Our agency is thrilled to acknowledge that a control package we created for our client Union of Concerned Scientists (UCS) won the FundRaising Success Magazine Gold Award for “Grand Control of the Year”. The control package was mailed for more than three years as part of UCS’s member acquisition efforts. Our team designed the package internally and our copywriter was Barry Cox. The front of the outer envelope shows Rush Limbaugh, Sarah Palin and Glenn Beck, and a single line of copy: “It’s time to clear the air…” The four-page letter identifies these culprits as “filling the airwaves with outright distortions every day about the reality of climate change.” A fact sheet inside the mail package provide a comparison of pundit statements with scientific facts and positions taken by UCS. The order form in the package includes a petition call-to-action addressed to Fox News Channel CEO Rupert Murdoch, asking him to correct the mistakes being made by his celebrity hosts identified on the outer envelope. The package also includes premiums (name and address labels and a book as a back-end fulfillment) which helped to lift fundraising response. UCS Membership Director John Mace is quoted in the article that: “The offer of the book premium, at a $35 gift level, serves to increase our average gift. We’ve seen the book serve to increase our membership retention/renewal rates; new members who sign up at the $35-plus level and receive the book have a higher renewal rate.” We invite you to read the full article on the FundRaising Success website. Dan Doyle is the President and Creative Director of Mal Warwick | Donordigital.
At Mal Warwick | Donordigital, we have had the opportunity over nearly two decades to work with hundreds of groups and causes across the country. We’re proud of our record in using that extensive experience to benefit our clients. We also believe that what we’ve learned can benefit other organizations. Our approach to direct mail fundraising is based on the conviction that donors are intelligent, sophisticated, and discerning. Donors understand much more about the fundraising process than they are usually given credit for. Further, we believe direct mail fundraising is a potent vehicle for public education. Our own research as well as data gathered by others suggest that for a great many Americans, fundraising letters are a vital source of information. Because donors are intelligent and compassionate, they respond to:
- direct mail packages that accurately reflect an organization’s mission and program … are accessible to readers … and strive to be attractive and striking in design.
- frequent opportunities to support those organizations they believe in — with less frequent mailings for those who are less responsive or who have requested they be approached only once or twice a year.
- invitations to increase their impact by giving larger gifts — because we know donors who make larger gifts are more loyal and are more likely to make additional gifts.
- thank you letters and expressions of appreciation in appeal letters, annual reports, and other mailings.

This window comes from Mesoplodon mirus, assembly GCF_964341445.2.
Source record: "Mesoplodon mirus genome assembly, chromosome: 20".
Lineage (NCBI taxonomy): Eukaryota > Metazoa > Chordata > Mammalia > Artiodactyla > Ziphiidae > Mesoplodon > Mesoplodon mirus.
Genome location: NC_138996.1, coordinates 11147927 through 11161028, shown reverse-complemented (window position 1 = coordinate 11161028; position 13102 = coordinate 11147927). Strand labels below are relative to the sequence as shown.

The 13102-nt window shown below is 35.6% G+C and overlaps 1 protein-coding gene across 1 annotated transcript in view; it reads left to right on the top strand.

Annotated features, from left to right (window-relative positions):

- highly personalized packages that communicate courtesy and consideration, and use excellent graphic design and high-quality printing.
- List selection. This is by far the most important ingredient we can control. Call it 25% of the recipe, or about as much as all the other controllable elements combined. The most brilliant appeal for the most dynamic organization in the world won’t work if it’s mailed to the wrong lists.
- The “offer.” Next is how the request for funds is structured: what you ask for, and what you tell donors they’ll receive in exchange. Call it 10% of the total picture. Every mailing must be built around a central creative concept — a clear and powerful connection between the “offer” (or request for gift) and the donors.
- Copywriting. The actual wording of your appeal may account for 5% of the total picture. Most direct mail experts consider the letter itself to be the single most important element in a direct mail package. The outer envelope, response device, and all other package elements should reinforce the central concept of your appeal.
- Format. The size, shape, and color of the envelope … the character of the inserts … and the extent of personalization may all have significant bearing on the results. The right format choices can be as important as the copy — about 5% of the total. Everything in a direct mail package must fit together to form an effective whole.
- Design. Once the format is set, the designer’s skill with type, color, and placement can have an equal (5%) influence on the outcome.
- Membership Acquisition. Prospect letters are mailed every two to four months — in successively larger quantities until the optimal level has been reached.
- Donor Acknowledgment. New members or donors receive a “welcome package” full of information about the organization — and about the benefits and services available to them.
- Membership Renewal. Every year (on a monthly, quarterly, or yearly cycle — depending on the size of a membership base), a series of membership renewal notices is sent out. Initially, if numbers are small, the series consists of as few as three written notices. Eventually, it may consist of as many as ten efforts. This same structure of mailings has proved effective for annual fund programs.
- Special Appeals. Every six or eight weeks, members or donors receive a request for additional support on the basis of some special project or special need. The first of these appeals goes out as soon as the number of members is large enough to warrant it.
- Membership Newsletter. We recommend that your members or donors receive a newsletter or other informative publication at least four times a year.